My name is Ian and I come originally from the Stirling area, in the heart of Scotland – where the “wilder” landscapes of the Scottish Highlands meet the tamer Scottish Lowlands. I have a professional background in ecology and environmental management and I’ve worked in many different parts of the UK and overseas. Almost 10 years ago, I moved over to Aachen on the border of Germany, Belgium and the Netherlands to be with my family. Since then, I’ve been exploring this interesting corner of Europe and learning to cope with a new language, cultural challenges and to adapt my career path to a new set of circumstances in unchartered waters.
The concept of this blog has evolved considerably since I first started writing, but broadly follows themes around landscapes, nature and people. Initially it was intended to be very much an account of day-to-day experiences of living here, close to the heart of Europe. As time has gone on, however, I’ve started to add other bits and pieces about places where I’ve spent time and visited over the years including life in my native Scotland, the Alps, Iberia and in Scandinavia.
Recently, I’ve been adding descriptions of some of the bigger trips and adventures that I’ve been involved in over the years; it’s fun for me to relive these journeys from the past, through piecing the stories back together and preventing these memories from being lost in the mists of time. The recent acquisition of a film scanner has helped to bring some of these adventures back to life, from old boxes of 35mm slides and negatives which would otherwise simply be gathering dust in a corner. It’s great to share some of these “epics” through social media, in a way that wasn’t possible before, including with many of the people who shared these, sometimes challenging (and occasionally crazy), life journeys and adventures.
I’m captivated by discovering places which are “off the beaten track”; locations with a quirky story and which have managed to preserve a sense of place and connectedness, within a rapidly changing and globalising world. These lesser-known localities are the places which still make our world fascinating to explore. Mountains, coastlines, woodlands and wild places also have a special place in my heart; particularly the “wilder” landscapes of the Scottish Highlands or the European Alps, or indeed for that matter (and given the chance), the Himalayas or little explored Pacific islands. That said, many cities here in Europe also boast fascinating, unknown corners to discover, well away from the normal tourist haunts.
I’m also fascinated by the changes occurring in places which I have visited over the years, reflecting my own concerns about sustainable development, planning and the environment – often you can see the cumulative effect of these changes simply by looking at google maps and satellite images. I believe that the worst excesses of inappropriate development need to be regulated, or we risk destroying the very life support systems provided by our natural world. In this respect, I think it’s important that people and nature should work together harmoniously and not in opposition, to solve some of the pressing global challenges we face as a species. The human species is, after all, very much a part of nature – though perhaps rather too many of us are loosing sight of that simple fact, at the cost of our long term future.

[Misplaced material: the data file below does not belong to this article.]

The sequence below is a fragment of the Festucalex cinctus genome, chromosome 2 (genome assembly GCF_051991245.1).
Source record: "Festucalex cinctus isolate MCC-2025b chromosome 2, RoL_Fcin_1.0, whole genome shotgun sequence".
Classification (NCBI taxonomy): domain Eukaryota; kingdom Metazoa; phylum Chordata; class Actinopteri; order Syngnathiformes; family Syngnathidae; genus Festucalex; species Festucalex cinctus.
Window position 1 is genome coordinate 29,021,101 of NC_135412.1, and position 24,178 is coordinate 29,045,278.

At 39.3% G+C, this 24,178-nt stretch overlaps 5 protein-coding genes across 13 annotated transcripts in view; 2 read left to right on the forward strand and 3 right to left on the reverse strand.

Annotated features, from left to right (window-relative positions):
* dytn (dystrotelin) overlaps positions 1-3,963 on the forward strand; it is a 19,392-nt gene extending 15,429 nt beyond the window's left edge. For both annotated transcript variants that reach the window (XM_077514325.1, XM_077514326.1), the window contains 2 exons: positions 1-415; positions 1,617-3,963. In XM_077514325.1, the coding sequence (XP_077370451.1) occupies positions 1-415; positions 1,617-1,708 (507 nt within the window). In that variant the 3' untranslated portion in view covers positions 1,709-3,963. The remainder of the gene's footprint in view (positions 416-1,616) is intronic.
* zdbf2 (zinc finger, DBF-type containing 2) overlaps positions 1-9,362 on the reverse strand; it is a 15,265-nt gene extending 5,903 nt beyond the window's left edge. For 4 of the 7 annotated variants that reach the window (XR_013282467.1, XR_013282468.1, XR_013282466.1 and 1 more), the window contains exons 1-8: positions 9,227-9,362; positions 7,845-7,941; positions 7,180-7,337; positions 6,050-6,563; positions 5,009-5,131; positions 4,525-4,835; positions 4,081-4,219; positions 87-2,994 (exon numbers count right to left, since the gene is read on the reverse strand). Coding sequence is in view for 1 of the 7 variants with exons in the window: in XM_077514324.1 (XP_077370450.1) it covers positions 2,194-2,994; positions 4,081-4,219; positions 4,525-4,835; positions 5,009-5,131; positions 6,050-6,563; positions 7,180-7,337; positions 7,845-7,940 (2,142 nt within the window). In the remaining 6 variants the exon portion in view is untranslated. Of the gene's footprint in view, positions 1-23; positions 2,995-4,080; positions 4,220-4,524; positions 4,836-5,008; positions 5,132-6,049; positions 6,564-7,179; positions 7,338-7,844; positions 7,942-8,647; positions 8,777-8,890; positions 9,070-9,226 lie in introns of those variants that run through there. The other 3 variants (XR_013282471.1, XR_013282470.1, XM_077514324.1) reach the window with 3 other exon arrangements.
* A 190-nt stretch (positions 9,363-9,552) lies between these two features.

Although earlier travels and a career in environmental management took me to much more “exotic” parts of the globe, nowadays, commitments tend to somewhat limit the scope of my adventures. However, I’ve found there to be real treasures and fascinating places in Europe which are well worth exploring and most importantly, which have a story to tell that is not always, at first, apparent.
Finally I think that being “Off the Beaten Track” is as much about a state of mind as it is about being in any particular geographical location; it’s about being open to new ideas and situations and to not just accepting the predicable templates of everyday life. I believe that there are small adventures to be had around every corner and that the places which we so usually take for granted, often have an interesting story of their own to tell when we dig down a little deeper; we simply just need to get outside with an open mind and look.
Anyway, I do hope you enjoy reading about the journey…
Fascinating. Such beautiful images. I’ve been on an enriching armchair travel right here. You have been so lucky to travel the places you have and to have the foresight or interest to record it all with a decent camera. Something I wish I’d done! What an amazing piece of history to share with your children and no doubt inspire them.
Thanks Annabel – nice also to relive some of these travels years later. That way you make the same journey all over again, albeit with a different perspective. Sometimes it seems a challenging prospect to write these posts, but once you sort out the images the rest just usually comes together – with a little bit of research.